This puts commuter rail in a position to help cities get back on their feet. Some cities and commuter lines who increased runs in the middle of the day, evenings, and weekends have seen off-peak ridership exceed pre-pandemic levels. This puts commuter rail in the driver’s seat to help reduce congestion, pollution, and dependence on cars in major urban centers. A single train carrying 1200 or more passengers diverts over a thousand cars from roads and highways. Cars and air travel weren’t able to replace rail, we learned this decades ago and this resulted in dozens of new or revived commuter rail lines since the early 90’s. COVID has changed things but in many ways has also offered some opportunities.
As more people see commuter rail lines as the smart alternative to driving when they need to go into the city and more and more cars can be pulled off the road, commuter rail will be seen as the essential link between suburbs and cities.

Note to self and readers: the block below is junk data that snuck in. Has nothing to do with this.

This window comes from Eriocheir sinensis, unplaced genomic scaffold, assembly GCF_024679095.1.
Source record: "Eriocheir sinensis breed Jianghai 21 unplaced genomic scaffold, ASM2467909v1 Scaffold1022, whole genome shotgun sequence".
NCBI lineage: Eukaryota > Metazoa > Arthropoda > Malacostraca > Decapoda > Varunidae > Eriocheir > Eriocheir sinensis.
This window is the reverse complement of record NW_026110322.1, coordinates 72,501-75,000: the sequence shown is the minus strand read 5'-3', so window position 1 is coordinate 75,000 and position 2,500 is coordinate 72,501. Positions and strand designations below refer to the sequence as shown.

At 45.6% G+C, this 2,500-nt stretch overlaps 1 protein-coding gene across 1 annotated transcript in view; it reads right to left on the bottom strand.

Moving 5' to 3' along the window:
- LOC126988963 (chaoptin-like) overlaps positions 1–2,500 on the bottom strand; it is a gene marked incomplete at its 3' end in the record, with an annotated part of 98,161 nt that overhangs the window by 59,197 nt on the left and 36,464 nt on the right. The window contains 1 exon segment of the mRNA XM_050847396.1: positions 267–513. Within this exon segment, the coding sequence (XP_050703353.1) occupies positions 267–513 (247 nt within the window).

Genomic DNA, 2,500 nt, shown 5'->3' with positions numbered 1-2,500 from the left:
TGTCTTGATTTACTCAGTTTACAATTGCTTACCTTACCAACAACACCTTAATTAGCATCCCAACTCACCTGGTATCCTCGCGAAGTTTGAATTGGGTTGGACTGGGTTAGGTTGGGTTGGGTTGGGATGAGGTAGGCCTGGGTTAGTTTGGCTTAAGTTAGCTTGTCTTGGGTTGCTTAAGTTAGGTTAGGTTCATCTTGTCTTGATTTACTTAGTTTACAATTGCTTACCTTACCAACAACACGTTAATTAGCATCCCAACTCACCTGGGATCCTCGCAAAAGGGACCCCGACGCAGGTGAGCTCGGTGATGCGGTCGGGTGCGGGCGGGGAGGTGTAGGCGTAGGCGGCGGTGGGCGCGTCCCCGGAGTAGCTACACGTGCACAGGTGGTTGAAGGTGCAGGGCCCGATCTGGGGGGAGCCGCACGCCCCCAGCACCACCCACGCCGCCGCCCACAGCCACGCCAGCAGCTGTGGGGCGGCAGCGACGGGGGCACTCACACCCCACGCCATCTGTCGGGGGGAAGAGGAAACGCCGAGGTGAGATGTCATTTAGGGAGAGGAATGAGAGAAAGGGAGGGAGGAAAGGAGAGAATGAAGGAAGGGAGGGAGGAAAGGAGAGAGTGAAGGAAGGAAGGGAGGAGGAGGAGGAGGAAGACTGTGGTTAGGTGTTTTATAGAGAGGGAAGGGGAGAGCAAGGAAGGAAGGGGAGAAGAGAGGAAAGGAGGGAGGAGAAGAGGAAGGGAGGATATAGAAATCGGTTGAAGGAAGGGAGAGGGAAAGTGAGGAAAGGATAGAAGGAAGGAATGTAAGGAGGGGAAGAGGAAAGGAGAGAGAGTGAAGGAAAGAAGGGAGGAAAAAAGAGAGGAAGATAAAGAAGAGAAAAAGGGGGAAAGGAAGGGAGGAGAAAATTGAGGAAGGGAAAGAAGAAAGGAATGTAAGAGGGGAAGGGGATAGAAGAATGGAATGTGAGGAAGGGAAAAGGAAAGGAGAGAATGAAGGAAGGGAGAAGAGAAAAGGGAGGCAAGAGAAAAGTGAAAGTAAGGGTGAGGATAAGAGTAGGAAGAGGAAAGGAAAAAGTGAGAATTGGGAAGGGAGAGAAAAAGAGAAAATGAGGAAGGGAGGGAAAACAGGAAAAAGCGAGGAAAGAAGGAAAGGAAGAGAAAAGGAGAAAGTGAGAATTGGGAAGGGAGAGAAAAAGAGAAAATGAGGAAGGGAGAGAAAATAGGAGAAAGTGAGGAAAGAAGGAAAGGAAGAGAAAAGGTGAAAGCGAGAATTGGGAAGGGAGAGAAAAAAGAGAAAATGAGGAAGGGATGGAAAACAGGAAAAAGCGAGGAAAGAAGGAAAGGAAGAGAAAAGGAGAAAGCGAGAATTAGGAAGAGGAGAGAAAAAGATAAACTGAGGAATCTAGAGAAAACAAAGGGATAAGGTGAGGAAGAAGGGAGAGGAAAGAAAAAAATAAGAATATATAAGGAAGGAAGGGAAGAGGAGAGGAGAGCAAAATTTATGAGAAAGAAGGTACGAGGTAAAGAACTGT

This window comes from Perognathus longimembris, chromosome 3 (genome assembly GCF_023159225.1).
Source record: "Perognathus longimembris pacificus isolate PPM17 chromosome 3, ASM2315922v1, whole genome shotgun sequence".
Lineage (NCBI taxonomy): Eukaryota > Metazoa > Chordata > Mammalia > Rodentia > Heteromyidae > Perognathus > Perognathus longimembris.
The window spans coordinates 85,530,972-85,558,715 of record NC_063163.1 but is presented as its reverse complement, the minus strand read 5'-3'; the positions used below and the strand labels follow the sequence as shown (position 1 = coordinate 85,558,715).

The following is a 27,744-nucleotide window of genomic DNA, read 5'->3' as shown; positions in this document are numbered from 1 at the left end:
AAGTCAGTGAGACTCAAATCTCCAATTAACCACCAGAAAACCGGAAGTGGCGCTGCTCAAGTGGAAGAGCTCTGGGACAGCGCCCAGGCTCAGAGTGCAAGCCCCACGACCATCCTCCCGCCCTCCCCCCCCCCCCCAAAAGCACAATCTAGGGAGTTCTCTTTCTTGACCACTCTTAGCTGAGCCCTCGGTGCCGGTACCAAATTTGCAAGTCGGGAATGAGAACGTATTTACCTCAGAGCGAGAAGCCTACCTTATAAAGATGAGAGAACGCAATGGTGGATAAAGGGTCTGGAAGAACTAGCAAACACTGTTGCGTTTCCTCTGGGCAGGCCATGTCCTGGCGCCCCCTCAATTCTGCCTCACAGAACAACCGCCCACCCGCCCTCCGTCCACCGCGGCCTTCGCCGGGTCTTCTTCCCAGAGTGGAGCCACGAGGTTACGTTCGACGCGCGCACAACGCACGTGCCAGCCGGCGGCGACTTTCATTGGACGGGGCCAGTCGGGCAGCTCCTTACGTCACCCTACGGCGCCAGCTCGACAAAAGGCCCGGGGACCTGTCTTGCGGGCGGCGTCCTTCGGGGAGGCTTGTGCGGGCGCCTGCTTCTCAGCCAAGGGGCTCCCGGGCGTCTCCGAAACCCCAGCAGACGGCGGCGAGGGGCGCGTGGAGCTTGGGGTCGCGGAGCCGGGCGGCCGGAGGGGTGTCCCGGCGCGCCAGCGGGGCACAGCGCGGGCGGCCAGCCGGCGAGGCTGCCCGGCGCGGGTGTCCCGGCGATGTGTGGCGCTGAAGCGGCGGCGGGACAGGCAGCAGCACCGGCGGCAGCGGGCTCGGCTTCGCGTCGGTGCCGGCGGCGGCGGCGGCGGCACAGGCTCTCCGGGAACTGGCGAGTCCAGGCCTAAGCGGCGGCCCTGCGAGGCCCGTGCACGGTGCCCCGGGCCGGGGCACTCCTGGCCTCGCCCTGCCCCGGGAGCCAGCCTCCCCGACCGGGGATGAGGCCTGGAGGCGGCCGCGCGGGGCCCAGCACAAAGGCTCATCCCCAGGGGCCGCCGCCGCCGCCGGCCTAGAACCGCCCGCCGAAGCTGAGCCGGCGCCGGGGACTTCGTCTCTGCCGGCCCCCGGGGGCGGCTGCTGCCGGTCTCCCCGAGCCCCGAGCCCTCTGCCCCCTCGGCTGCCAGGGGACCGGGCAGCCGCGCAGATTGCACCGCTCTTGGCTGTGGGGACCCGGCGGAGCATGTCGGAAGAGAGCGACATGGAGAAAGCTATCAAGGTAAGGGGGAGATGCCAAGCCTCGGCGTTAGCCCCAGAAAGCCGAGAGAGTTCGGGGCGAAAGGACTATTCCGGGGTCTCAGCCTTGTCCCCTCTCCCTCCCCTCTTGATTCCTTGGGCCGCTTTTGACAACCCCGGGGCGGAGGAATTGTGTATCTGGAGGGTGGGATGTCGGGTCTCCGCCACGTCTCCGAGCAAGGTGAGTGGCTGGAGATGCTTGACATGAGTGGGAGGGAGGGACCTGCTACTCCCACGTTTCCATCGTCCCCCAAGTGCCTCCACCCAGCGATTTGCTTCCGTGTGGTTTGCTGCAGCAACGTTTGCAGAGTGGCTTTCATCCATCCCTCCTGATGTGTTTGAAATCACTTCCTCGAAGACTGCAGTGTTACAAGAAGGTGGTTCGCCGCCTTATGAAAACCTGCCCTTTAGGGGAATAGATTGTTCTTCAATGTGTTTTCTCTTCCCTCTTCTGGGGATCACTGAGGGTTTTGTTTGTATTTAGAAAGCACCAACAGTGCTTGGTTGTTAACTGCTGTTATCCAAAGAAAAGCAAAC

The Bipartisan Infrastructure Law (BIL) has given the entire transportation section a much-needed injection of funds, and rail has seen much of this once-in-a-generation investment. From helping railroads buy newer, greener train sets and systems, to updating, repairing, and upgrading rail infrastructure, the BIL is giving agencies the money it needs to adapt to changing ridership, aging infrastructure, and climate change.
The COVID lull in ridership offered railroads the much needed time and access to make improvements.